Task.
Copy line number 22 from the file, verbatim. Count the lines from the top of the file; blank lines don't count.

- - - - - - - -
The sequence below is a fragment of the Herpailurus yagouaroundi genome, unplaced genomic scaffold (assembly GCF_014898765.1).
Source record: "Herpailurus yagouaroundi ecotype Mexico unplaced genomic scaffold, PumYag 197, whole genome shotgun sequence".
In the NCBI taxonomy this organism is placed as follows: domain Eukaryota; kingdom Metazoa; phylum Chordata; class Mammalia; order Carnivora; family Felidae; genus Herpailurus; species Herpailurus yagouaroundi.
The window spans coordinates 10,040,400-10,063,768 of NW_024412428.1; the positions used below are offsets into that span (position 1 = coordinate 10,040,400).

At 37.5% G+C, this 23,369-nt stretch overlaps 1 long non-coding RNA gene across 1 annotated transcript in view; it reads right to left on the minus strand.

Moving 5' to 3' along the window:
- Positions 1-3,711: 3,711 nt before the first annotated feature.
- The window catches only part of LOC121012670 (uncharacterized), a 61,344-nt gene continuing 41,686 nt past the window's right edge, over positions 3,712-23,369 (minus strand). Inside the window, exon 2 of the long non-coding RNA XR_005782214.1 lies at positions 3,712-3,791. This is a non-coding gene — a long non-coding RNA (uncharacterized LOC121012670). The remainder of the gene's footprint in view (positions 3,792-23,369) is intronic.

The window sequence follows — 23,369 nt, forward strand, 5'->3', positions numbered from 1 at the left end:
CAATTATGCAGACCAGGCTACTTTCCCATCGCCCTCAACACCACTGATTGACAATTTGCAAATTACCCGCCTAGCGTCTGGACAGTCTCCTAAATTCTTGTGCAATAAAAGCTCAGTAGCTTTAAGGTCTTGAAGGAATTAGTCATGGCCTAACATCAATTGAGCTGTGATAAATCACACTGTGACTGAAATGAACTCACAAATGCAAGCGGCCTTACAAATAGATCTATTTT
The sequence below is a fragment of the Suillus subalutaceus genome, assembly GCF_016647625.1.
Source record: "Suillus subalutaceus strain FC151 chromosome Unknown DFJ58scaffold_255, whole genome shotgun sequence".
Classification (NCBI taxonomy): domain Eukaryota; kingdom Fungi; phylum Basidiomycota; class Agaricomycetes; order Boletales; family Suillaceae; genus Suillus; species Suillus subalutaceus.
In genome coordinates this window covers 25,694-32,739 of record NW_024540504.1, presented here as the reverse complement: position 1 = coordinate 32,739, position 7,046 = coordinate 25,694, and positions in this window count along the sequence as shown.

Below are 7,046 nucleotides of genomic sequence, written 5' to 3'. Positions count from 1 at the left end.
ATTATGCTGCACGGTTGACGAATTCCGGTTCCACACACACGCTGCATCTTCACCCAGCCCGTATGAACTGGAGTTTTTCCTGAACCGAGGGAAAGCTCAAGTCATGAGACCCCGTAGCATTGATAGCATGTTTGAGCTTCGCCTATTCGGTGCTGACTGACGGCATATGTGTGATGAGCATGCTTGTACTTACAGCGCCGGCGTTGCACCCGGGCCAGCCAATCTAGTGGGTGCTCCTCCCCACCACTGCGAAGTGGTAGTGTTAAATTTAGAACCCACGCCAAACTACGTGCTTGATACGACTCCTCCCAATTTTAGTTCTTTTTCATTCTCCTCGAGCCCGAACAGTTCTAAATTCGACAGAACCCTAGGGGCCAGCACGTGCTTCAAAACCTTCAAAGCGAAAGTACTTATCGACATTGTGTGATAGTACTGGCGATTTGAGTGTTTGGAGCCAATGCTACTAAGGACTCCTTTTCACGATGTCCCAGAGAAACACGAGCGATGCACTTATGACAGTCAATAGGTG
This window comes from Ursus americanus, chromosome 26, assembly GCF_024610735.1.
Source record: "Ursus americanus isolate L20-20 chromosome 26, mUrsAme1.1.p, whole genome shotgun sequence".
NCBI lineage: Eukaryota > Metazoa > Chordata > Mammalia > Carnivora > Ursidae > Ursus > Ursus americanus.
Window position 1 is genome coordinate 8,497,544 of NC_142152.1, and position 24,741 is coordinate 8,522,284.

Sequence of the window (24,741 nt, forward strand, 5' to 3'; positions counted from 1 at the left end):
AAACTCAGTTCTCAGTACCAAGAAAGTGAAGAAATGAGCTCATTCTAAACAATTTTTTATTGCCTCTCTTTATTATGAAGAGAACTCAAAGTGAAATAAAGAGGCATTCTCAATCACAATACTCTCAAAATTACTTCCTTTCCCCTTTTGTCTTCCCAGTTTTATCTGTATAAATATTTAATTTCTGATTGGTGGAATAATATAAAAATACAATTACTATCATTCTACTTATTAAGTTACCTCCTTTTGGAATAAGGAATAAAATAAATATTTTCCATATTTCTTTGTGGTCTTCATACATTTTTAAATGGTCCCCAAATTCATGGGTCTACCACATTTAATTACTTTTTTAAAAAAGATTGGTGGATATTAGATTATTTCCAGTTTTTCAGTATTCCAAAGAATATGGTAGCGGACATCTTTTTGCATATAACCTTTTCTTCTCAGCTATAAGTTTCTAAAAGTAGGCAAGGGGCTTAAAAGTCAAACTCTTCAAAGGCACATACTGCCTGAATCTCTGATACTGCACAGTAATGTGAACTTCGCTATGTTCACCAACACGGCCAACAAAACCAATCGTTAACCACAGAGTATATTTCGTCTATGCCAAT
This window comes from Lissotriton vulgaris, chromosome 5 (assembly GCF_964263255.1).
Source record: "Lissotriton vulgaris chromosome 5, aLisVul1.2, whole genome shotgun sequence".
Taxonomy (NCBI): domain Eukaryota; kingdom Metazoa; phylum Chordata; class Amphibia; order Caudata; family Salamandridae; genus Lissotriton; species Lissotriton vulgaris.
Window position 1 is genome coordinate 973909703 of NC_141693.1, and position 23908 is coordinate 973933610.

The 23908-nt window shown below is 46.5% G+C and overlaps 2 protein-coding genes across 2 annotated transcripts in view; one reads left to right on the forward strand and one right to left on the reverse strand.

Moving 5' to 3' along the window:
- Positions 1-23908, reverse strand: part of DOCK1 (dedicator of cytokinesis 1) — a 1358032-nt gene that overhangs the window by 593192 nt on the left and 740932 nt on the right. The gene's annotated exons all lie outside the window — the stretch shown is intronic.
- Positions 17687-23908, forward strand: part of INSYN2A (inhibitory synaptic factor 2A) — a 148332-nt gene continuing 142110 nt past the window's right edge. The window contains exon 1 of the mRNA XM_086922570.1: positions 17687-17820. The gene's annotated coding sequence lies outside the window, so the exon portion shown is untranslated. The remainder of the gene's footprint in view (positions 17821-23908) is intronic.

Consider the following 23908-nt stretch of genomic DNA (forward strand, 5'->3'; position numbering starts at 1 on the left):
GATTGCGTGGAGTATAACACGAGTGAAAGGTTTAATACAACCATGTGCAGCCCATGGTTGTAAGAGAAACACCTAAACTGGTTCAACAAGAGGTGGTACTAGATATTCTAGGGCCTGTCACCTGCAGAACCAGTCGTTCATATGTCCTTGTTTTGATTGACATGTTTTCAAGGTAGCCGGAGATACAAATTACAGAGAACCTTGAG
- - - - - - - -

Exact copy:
AAACTCAGTTCTCAGTACCAAGAAAGTGAAGAAATGAGCTCATTCTAAACAATTTTTTATTGCCTCTCTTTATTATGAAGAGAACTCAAAGTGAAATAAAGAGGCATTCTCAATCACAATACTCTCAAAATTACTTCCTTTCCCCTTTTGTCTTCCCAGTTTTATCTGTATAAATATTTAATTTCTGATTGGTGGAATAATATAAAAATACAATTACTATCATTCTACTTATTAAGTTACCTCCTTTTGGAATAAGGAATAAAATAAATATTTTCCATATTTCTTTGTGGTCTTCATACATTTTTAAATGGTCCCCAAATTCATGGGTCTACCACATTTAATTACTTTTTTAAAAAAGATTGGTGGATATTAGATTATTTCCAGTTTTTCAGTATTCCAAAGAATATGGTAGCGGACATCTTTTTGCATATAACCTTTTCTTCTCAGCTATAAGTTTCTAAAAGTAGGCAAGGGGCTTAAAAGTCAAACTCTTCAAAGGCACATACTGCCTGAATCTCTGATACTGCACAGTAATGTGAACTTCGCTATGTTCACCAACACGGCCAACAAAACCAATCGTTAACCACAGAGTATATTTCGTCTATGCCAAT